Smithland, KY
Mantle Rock - 1/2 mile. During winter of 1838-1839, the Cherokees were forced to leave their Smoky Mountain homes for Oklahoma territory. Mantle Rock, a 40-foot sandstone arch, was used for shelter on their "Trail of Tears." Since the icy Ohio River had no ferry traffic, the Indians sought cover beneath the arch. Many died there. Mantle Rock was also campsite for ancient Indians
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Resolute, Nunavut
The Resolute Moment was erected in 2010 to commemorate the Inuit who were exiled from their land by the federal government and forcibly relocated to the High Arctic in the 1950s. This monument, made of stone, depicts a lone man gazing out to the ocean at the location of the High Arctic where Inuits had arrived by ship. 
The Armenian Genocide Memorial Complex, often referred to as Tsitsernakaberd, was constructed to honor the millions of lives lost to the Armenian Genocide (1915-1917). Nearby is a museum, the Armenian Genocide Museum-Institute, established in 1995, which contains artifacts and stories from the Genocide, and attempts to educate people on the horrific events. 
Murrisk, Ireland
Salt Hill, Galway Ireland
There are many monuments in Ireland in respect of the Great Famine. This one consists of a central piece of limestone. which originated as a memorial to Celia Griffin, a 6 year old girl who died in the city of starvation in 1847. To this has been added two sandstone monuments which are carved in the form of a ship's sail, like those which carried thousands of emigrants from Ireland in and after the famine years. Many died on the journey, hence the ships were often known as coffin ships. The sandstone monuments each contain 50 of the 100 names of ships known to have carried Irish people across the Atlantic Ocean.  
Chicago, Illinois
This jazzy montage of figures and textile patterning opens with the pairing of a wall-high African mask and the face of a contemporary woman, linking the African past with the present community. On the right, the striding figure of an elderly lady with her shopping bag honors the strength of the black matriarchy.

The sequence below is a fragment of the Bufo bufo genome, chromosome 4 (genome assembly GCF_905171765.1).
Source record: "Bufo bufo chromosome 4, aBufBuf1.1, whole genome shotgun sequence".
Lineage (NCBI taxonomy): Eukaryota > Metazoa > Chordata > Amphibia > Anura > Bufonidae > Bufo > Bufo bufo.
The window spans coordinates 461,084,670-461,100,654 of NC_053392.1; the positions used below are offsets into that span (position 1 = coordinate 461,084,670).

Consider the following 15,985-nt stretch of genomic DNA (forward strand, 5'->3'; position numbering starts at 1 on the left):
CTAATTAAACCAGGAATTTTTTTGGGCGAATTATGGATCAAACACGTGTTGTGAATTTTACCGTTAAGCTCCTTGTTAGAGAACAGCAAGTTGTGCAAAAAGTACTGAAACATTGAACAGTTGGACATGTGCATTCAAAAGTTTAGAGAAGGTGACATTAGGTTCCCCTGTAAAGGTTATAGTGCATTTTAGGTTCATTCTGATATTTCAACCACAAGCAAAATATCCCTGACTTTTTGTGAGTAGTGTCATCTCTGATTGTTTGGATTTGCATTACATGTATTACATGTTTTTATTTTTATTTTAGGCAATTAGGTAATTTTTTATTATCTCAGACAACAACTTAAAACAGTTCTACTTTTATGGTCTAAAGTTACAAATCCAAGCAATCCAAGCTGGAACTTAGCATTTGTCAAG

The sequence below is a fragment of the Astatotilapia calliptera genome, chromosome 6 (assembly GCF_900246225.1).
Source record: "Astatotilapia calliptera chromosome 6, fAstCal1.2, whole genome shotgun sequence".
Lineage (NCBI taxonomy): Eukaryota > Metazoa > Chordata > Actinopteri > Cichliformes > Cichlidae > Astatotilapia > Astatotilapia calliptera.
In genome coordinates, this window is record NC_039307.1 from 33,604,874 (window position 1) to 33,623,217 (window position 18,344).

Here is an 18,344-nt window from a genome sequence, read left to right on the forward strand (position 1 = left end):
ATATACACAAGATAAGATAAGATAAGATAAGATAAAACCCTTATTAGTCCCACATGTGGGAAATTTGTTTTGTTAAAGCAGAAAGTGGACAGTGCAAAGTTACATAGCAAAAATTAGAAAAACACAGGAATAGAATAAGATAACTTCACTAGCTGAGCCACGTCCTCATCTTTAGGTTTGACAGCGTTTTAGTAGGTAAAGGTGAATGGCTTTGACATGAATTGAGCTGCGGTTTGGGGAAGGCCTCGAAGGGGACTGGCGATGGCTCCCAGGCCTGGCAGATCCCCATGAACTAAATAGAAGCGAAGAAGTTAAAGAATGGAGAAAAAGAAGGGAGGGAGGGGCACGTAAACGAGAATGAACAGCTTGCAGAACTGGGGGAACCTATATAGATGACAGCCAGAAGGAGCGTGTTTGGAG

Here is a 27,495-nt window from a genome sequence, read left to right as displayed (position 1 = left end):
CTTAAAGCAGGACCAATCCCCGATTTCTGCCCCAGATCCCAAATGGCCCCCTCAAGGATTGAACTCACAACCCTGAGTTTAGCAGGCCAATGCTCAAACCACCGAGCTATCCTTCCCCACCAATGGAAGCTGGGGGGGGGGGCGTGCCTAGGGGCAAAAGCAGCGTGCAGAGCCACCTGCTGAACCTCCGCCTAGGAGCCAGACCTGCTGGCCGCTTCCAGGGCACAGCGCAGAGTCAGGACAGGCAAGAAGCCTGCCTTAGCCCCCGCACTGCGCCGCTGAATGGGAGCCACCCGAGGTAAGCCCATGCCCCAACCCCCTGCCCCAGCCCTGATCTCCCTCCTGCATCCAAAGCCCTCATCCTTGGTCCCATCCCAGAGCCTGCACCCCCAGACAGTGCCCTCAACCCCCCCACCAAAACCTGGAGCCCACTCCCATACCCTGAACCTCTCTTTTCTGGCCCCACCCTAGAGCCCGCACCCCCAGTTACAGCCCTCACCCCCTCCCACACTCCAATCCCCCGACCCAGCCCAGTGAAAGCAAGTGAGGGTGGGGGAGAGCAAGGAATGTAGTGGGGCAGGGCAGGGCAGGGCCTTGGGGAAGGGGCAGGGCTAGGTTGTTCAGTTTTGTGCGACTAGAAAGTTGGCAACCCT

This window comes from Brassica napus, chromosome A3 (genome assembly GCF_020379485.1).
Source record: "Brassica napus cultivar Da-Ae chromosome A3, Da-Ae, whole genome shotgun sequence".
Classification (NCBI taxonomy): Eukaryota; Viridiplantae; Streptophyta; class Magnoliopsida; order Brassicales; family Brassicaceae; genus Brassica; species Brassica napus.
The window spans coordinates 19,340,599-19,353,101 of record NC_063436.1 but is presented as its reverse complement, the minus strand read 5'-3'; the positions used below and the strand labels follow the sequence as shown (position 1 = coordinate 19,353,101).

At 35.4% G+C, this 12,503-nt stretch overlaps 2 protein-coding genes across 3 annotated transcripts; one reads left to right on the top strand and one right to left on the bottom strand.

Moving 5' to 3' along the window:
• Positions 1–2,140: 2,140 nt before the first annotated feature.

Penn's Landing, Philadelphia
The bronze monument, which was sculpted by artist Glenna Goodacre, is the centerpiece of a 1.5-acre park designed by award-winning landscape architect Pauline Hurley-Kurtz. Dedicated in 2003, it was built to commemorate the 150th anniversary of An Gorta Mor, the Great Hunger, and to recognize the contributions of the Irish to the city, state and nation.  
This marker commemorates the life and accomplishments of Johann Michael Jahn (1816-1883) who came to New Braunfels in 1845 as a colonist. He worked as a master craftsman, was active in civic affairs, and elected as one of the first alderman of the city.
Westminster, California
Cam Ai Tran and Hap Tu Thai and their two children escaped Vietnam by boat in 1979. Thirteen others on the same boat died and were buried at sea. Tran and Thai are now the publishers of the “Saigon Times”, based in Rosemead, California. For ten years they worked tirelessly to build a memorial to the Boat People, including the tens of thousands who died at sea. In the Spring of 2009 the Vietnamese Boat People Monument was dedicated in Westminster Memorial Park’s Asian Garden of Peaceful Eternity.